What is your single favourite novel?

Harpo

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Gargantua And Pantagruel by François Rabelais, in the translation by Sir Thomas Urquhart.
 

HareBrain

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If I have one at all, it's Foucault's Pendulum by Umberto Eco, for the brilliance of its central conceit, the way it drags you in so that you almost believe it yourself, and the wide range of its esoteric interest.
Having just re-read two thirds of it, can I retract this choice please?
 

hitmouse

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I really didnt like FP when I read it, when it first became availabe in paperback. I suspect my criticism migjt be a little more nuanced than it was in my undergraduate days, but I doubt it would change very much.
 

Matteo

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Sounds like another thread might be born...

I'm really pleased with the response to this tread; some interesting and diverse choices (not just restricted to SF&F) and most people have managed to stick to the rule - meaning that for most people one book really can stand out from the rest.
 

HareBrain

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I remember really enjoying Foucault's Pendulum. Now I'm worried.
Were you quite young at the time? I can easily see why I thought so highly of it in my early twenties. The central idea still shines through -- and is still breathtaking when it comes -- but now I can't help noticing how it keeps bogging down in the intricacies of eighteenth century German freemasonry and the like. And surely nobody on Earth actually has the kind of conversations his characters do.
 

CTRandall

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Were you quite young at the time? I can easily see why I thought so highly of it in my early twenties.
Yep. I recently re-read the Illuminatus! trilogy, which does a similar thing (I'm stretching that a bit) but in a very light-hearted, over-the-top, absurd extreme. I still really like those books and suspect that FP would seem dry in comparision, now.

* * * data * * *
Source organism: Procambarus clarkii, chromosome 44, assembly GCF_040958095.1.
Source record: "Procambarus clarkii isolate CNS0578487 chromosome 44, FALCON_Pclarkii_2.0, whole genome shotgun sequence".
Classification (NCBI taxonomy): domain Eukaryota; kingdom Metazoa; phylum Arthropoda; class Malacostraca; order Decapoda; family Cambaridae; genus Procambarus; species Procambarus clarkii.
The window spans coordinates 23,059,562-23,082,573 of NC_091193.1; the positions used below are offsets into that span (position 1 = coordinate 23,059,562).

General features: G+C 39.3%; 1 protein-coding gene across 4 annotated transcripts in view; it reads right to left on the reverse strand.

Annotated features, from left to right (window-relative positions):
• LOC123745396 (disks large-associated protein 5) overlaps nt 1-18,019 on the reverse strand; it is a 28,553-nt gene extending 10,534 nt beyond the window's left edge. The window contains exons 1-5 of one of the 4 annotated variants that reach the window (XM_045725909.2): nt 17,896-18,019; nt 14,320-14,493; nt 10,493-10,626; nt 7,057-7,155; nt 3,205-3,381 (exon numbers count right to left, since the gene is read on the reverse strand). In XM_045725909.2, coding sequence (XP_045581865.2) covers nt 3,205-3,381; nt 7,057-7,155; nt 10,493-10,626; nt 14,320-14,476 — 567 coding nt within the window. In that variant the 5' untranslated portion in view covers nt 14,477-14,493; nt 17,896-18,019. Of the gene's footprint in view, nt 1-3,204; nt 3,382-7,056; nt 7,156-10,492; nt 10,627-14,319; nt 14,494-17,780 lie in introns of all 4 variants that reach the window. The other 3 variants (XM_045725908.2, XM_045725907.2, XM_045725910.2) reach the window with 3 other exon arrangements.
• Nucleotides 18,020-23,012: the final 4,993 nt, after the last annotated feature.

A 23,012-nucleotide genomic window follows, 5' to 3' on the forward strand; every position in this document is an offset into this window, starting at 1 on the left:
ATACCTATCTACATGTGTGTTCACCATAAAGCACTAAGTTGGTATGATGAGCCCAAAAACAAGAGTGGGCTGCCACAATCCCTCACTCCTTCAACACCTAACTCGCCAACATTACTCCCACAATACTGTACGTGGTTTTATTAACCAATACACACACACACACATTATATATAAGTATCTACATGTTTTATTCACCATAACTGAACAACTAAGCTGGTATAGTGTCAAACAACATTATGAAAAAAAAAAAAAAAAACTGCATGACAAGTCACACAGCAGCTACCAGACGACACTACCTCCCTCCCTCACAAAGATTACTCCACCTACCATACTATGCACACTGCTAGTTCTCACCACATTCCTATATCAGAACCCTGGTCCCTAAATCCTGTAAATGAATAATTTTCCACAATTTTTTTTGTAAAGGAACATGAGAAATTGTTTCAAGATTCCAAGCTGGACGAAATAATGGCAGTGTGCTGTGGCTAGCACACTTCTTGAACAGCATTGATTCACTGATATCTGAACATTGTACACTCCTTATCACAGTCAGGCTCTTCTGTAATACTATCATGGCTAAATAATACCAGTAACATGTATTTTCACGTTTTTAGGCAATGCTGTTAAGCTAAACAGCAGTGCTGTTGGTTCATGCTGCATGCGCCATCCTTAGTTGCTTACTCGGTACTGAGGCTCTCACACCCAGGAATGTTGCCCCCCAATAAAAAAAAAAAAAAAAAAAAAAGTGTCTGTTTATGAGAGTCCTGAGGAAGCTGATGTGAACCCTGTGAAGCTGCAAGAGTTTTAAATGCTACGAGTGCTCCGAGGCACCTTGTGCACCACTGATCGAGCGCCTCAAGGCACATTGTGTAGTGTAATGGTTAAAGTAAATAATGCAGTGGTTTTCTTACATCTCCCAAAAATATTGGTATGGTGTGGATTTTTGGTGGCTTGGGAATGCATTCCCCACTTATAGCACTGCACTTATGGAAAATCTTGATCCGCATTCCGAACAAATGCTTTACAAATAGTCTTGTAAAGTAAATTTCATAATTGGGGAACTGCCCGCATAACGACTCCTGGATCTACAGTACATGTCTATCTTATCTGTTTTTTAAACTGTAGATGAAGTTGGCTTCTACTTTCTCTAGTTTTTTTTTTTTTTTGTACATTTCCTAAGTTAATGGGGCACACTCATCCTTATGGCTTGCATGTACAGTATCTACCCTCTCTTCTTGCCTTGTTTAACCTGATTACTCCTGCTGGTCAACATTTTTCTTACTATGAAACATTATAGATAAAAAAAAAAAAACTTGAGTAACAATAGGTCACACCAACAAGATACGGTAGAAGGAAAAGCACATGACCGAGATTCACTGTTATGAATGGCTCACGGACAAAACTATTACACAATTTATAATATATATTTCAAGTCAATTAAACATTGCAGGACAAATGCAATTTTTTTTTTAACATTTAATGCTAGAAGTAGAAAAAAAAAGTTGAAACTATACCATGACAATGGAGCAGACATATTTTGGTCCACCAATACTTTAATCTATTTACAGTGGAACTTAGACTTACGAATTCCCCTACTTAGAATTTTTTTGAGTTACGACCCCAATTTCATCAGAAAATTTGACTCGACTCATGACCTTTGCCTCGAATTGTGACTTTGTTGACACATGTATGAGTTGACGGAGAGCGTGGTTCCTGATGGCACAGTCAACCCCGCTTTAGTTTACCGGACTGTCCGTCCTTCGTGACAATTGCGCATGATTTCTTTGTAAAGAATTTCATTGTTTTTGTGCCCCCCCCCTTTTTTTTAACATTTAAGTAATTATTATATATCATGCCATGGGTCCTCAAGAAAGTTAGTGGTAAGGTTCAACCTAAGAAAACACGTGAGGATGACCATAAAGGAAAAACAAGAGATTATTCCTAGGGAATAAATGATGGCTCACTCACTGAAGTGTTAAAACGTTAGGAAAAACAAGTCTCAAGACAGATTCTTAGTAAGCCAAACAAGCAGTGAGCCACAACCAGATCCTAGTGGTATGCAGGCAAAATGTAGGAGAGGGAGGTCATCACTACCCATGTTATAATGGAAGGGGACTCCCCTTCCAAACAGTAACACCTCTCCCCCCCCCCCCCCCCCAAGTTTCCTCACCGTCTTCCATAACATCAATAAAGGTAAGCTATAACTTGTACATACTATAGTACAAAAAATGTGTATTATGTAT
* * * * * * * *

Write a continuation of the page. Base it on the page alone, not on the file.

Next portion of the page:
That said, Eco did another novel about 10 years ago, Baudolino, which was a decent read. Not earth-shatteringly good but a nice diversion.
 

IanMH

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I've always chosen Catch-22 for this question. It had an enormous impact on me and has shaped a lot of my views on politics and society. It's also darkly funny and horrifying in equal measure. 1984 might get all the recognition, but for my money there is no book better than Catch-22 at summarizing our times and how dehumanizing our modern society truly is.
Good choice! Hadn't thought of that one. May have to consider it seriously.
 

IanMH

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Had to flick through the whole thread to help me decide in case there were other contenders. Catch 22 came close but I'm going for Time Traveller's Wife (I think...)
 

IanMH

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No! Why did I say 'Time Traveller's Wife'? Loved it but Hitchhiker's Guide to the Galaxy is my favourite. (I think I've broken a rule of the thread. I won't change my mind anymore).
 

Heather Myst

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Well since I can't say A Song and Ice and Fire by George R.R. Martin since it isn't a single book I will go with:

Best Served Cold by Joe Abercrombie
 
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